A common observation of the Senate today is that it is paralyzed by gridlock; the Senate is currently composed of ideologically polarized members, and the majority and minority leaders exercise more influence because they lead more cohesive political parties. However, the argument that the Senate and by extension, the Congress, are undermined by rampant obstruction overlooks the fact that the contemporary Senate is still capable of overcoming the differences among its members without descending into an endless debate of ideological partisanship and irreconcilable gridlock. While current treatments of the Senate often seek to explain why gridlock happens, in this book, James Wallner addresses the important question of why gridlock does not happen. His answer is quite simple: The Senate changes the manner in which it makes decisions on a case-by-case basis in order to limit conflict between its members. Yet, the Senate’s ability to produce important legislation in the current environment may undermine the institution’s deliberative function. Wallner puts forth the unique proposition that while the contemporary Senate may indeed be broken, it is not broken in the sense typically acknowledged. Put simply, deliberation has succumbed to the Senate’s bipartisan determination to avoid gridlock and pass important legislation.
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About the Author
James Wallner is the executive director of the Senate Steering Committee; prior to this, he served as Legislative Director to two U.S. senators. He is also adjunct professor in the department of politics and the Congressional and Presidential Studies Program at the Catholic University of America.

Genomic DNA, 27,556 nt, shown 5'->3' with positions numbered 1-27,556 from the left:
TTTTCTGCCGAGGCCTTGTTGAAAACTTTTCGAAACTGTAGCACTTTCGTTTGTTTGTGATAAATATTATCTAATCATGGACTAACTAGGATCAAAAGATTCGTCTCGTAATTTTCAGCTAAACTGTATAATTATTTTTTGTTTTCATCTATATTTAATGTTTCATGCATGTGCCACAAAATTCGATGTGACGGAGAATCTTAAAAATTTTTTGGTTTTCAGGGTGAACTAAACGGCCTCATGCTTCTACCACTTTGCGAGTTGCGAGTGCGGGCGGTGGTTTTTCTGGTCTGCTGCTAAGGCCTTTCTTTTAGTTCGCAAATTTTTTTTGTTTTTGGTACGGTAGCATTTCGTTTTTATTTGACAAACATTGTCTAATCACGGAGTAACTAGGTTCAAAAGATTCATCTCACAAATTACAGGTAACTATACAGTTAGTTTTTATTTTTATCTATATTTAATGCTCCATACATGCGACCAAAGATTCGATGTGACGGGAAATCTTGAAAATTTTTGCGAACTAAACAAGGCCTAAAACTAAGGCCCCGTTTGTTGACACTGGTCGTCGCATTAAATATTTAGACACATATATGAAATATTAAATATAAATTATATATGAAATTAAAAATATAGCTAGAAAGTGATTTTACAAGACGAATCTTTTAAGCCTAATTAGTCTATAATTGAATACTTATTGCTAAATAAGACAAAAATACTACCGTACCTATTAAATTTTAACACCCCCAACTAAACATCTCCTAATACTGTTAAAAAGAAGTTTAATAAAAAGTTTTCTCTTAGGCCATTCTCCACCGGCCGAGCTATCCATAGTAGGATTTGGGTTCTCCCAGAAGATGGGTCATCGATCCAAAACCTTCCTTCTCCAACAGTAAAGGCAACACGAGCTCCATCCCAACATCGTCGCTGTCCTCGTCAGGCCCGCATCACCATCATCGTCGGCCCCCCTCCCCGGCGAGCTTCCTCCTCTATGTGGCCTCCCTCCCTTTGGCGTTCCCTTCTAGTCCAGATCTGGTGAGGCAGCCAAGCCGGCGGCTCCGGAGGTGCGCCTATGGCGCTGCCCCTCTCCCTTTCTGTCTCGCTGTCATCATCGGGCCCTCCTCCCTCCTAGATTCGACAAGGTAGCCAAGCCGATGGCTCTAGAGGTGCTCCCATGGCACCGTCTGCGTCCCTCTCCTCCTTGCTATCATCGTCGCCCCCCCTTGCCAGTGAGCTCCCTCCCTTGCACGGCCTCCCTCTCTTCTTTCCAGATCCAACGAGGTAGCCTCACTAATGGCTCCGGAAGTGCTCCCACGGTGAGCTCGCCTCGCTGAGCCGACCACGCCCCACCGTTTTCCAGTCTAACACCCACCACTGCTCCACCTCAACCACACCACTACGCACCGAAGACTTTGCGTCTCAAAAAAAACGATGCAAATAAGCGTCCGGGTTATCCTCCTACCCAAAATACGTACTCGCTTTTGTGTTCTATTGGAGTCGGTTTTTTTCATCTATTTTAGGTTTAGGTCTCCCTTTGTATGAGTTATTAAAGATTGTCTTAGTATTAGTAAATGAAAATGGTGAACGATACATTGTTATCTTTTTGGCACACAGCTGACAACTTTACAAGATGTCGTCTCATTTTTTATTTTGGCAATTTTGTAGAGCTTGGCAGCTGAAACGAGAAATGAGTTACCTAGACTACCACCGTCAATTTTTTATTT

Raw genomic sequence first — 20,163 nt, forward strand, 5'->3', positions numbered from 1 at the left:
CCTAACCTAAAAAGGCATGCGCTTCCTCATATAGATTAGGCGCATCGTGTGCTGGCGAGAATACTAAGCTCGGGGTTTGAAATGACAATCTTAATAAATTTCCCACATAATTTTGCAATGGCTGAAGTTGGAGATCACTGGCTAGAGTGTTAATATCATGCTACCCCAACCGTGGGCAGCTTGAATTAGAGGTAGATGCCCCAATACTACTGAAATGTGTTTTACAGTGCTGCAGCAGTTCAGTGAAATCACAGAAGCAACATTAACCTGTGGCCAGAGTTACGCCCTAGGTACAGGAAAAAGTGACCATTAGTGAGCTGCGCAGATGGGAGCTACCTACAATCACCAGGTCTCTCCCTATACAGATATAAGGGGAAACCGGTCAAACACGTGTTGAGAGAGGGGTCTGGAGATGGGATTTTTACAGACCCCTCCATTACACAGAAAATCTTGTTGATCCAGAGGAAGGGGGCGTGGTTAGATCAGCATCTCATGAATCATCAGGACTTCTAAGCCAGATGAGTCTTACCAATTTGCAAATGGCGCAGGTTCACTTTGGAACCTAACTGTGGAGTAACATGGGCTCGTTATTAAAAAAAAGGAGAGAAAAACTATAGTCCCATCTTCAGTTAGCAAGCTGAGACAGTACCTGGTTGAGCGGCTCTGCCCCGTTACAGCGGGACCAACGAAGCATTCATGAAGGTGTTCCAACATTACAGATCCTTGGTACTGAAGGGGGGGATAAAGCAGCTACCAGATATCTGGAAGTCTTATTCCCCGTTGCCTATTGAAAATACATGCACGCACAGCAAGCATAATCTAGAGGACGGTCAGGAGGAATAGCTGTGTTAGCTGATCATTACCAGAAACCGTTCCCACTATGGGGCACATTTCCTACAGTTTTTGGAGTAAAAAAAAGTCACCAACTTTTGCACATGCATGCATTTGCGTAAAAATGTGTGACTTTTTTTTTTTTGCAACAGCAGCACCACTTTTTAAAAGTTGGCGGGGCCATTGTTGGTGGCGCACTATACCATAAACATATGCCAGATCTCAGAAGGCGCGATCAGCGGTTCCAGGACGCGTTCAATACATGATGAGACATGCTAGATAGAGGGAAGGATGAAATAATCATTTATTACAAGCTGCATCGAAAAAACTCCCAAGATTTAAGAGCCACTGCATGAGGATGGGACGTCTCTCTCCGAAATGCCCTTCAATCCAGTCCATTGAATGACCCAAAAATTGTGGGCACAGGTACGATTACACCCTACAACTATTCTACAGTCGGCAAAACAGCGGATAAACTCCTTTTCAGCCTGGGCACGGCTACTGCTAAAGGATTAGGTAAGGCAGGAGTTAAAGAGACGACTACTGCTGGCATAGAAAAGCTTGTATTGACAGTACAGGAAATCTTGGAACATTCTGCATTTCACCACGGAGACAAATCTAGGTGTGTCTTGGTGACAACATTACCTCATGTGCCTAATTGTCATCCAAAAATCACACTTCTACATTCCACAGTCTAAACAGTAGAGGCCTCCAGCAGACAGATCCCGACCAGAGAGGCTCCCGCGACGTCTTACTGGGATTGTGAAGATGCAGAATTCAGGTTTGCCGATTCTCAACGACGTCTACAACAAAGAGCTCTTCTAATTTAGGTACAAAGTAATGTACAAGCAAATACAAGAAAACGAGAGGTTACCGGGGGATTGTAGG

Table of Contents
A Broken Senate?
A Different Interpretation of Gridlock
Patterns of Decision-Making
Outline of the Book
2.A New Theory of Senate Decision-Making
Measuring Decision-Making: A Note on Procedure
3.Decentralized Patterns of Decision-Making
Senate Norms and Patterned Behavior
Party Leaders in the Norm-Based Pattern
Participation and Patterned Behavior
Party Leaders in the Collegial Pattern
4.Centralized Patterns of Senate Decision-Making
Strong Party Leadership
Partisanship and Patterned Behavior
Party Leaders in the Majoritarian Pattern
Bipartisanship and Patterned Behavior
Party Leaders in the Structured Consent Pattern
5.Passing Controversial Legislation in the Senate
Health Care Reform
Decision-Making in the 102nd Congress
Decision-Making in the 108th Congress
Decision-Making in the 110th Congress
Decision-Making in the 111th Congress
6.Raising the Federal Debt Ceiling
A Polarized Political Environment
The Debt Ceiling Debate
Structured Consent: Advantages and Limitations
7.The Death of Deliberation?